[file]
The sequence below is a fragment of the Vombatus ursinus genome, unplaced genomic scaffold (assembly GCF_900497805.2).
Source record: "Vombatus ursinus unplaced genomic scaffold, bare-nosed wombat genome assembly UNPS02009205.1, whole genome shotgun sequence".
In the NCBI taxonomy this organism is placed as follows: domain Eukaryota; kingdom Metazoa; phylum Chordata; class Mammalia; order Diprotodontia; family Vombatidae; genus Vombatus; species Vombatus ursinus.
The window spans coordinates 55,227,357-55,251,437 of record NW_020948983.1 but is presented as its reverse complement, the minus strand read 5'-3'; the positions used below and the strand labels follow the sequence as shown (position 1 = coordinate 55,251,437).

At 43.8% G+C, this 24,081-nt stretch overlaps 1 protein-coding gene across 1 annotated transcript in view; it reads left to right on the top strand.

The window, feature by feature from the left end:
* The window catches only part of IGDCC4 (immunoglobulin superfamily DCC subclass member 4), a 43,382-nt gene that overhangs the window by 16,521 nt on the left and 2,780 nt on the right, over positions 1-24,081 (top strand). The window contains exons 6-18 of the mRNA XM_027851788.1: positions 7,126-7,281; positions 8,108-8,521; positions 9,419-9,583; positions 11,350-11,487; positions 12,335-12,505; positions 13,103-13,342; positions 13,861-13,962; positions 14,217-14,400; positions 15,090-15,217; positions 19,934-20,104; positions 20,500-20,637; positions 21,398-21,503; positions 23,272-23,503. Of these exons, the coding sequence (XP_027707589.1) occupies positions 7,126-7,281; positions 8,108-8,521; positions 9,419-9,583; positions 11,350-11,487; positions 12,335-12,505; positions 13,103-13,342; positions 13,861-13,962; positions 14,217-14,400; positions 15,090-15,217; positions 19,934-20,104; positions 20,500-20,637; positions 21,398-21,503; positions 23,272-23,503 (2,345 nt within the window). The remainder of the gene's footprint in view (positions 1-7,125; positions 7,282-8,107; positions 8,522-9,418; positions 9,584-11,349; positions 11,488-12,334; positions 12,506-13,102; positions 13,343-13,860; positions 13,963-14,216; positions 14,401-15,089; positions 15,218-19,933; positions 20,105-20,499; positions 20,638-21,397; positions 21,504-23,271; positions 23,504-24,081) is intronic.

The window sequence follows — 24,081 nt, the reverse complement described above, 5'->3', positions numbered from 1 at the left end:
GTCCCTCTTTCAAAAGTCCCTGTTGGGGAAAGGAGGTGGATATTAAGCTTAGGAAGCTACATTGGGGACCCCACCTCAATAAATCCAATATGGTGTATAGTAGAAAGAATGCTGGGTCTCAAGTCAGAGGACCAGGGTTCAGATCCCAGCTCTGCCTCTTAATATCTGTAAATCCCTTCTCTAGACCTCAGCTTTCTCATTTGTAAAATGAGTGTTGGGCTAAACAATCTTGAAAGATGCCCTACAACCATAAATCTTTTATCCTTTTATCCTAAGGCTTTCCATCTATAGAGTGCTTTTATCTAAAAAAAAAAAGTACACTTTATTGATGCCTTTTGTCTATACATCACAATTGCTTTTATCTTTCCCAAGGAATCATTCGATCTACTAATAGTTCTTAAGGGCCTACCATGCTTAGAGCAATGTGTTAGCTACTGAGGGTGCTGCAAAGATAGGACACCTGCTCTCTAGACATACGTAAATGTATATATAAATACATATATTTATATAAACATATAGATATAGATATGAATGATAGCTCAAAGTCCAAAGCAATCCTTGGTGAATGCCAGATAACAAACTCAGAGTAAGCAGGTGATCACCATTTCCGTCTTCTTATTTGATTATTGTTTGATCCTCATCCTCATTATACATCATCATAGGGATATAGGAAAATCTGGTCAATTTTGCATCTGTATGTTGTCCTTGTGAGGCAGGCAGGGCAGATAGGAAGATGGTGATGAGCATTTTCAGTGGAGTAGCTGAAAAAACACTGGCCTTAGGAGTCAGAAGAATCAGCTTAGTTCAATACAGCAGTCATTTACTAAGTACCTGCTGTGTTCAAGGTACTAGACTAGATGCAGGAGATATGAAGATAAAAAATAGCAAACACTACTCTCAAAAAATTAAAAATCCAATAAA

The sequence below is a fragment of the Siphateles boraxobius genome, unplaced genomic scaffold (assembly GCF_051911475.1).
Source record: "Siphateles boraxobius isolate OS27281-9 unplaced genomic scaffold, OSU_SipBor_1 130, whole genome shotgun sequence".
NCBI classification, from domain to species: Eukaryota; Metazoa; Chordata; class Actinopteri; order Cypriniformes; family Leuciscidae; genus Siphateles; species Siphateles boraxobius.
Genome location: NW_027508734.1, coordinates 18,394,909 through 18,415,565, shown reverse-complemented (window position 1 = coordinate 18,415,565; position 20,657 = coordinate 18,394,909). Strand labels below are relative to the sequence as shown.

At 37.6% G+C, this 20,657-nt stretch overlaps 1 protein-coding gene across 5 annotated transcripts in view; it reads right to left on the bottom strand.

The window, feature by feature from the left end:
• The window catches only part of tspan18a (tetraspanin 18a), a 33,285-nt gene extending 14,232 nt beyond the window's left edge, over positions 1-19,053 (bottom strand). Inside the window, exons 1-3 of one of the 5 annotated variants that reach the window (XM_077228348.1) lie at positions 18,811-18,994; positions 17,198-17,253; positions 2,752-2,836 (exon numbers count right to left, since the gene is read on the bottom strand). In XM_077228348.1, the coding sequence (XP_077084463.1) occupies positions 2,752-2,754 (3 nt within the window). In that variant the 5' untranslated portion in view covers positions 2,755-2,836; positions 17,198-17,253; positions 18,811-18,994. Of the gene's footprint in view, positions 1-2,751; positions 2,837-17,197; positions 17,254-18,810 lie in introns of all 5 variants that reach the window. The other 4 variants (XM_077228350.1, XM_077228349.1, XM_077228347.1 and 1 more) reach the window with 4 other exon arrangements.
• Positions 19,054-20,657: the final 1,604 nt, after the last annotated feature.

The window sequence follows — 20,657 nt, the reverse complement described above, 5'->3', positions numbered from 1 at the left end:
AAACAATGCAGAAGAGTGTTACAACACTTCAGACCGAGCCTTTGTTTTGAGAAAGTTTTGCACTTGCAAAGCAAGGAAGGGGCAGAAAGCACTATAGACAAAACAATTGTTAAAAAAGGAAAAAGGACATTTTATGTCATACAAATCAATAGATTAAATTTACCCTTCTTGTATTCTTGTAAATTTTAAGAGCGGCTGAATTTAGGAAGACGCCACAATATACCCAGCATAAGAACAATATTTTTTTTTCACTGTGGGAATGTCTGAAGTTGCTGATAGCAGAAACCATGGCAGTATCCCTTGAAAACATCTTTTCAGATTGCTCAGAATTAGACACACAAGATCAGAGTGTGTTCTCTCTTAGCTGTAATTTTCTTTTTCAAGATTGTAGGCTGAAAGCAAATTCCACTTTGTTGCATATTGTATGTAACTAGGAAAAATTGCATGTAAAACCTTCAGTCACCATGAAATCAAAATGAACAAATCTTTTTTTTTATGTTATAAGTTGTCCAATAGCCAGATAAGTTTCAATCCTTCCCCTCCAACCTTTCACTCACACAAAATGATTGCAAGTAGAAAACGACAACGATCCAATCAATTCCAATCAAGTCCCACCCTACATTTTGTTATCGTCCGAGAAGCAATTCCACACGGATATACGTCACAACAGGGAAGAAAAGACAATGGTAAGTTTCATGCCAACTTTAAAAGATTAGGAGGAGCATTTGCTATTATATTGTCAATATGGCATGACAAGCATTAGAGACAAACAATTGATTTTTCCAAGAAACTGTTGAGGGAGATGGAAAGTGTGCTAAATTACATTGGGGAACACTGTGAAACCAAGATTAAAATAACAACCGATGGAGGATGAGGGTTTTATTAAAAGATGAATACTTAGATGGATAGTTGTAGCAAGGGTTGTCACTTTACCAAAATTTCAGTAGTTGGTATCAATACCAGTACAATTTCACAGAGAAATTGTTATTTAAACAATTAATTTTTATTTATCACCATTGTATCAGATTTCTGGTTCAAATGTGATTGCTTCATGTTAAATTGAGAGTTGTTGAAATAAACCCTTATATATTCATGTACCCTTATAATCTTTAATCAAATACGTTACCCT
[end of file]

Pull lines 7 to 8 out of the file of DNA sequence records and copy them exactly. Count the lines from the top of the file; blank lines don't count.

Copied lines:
* The window catches only part of IGDCC4 (immunoglobulin superfamily DCC subclass member 4), a 43,382-nt gene that overhangs the window by 16,521 nt on the left and 2,780 nt on the right, over positions 1-24,081 (top strand). The window contains exons 6-18 of the mRNA XM_027851788.1: positions 7,126-7,281; positions 8,108-8,521; positions 9,419-9,583; positions 11,350-11,487; positions 12,335-12,505; positions 13,103-13,342; positions 13,861-13,962; positions 14,217-14,400; positions 15,090-15,217; positions 19,934-20,104; positions 20,500-20,637; positions 21,398-21,503; positions 23,272-23,503. Of these exons, the coding sequence (XP_027707589.1) occupies positions 7,126-7,281; positions 8,108-8,521; positions 9,419-9,583; positions 11,350-11,487; positions 12,335-12,505; positions 13,103-13,342; positions 13,861-13,962; positions 14,217-14,400; positions 15,090-15,217; positions 19,934-20,104; positions 20,500-20,637; positions 21,398-21,503; positions 23,272-23,503 (2,345 nt within the window). The remainder of the gene's footprint in view (positions 1-7,125; positions 7,282-8,107; positions 8,522-9,418; positions 9,584-11,349; positions 11,488-12,334; positions 12,506-13,102; positions 13,343-13,860; positions 13,963-14,216; positions 14,401-15,089; positions 15,218-19,933; positions 20,105-20,499; positions 20,638-21,397; positions 21,504-23,271; positions 23,504-24,081) is intronic.

The window sequence follows — 24,081 nt, the reverse complement described above, 5'->3', positions numbered from 1 at the left end: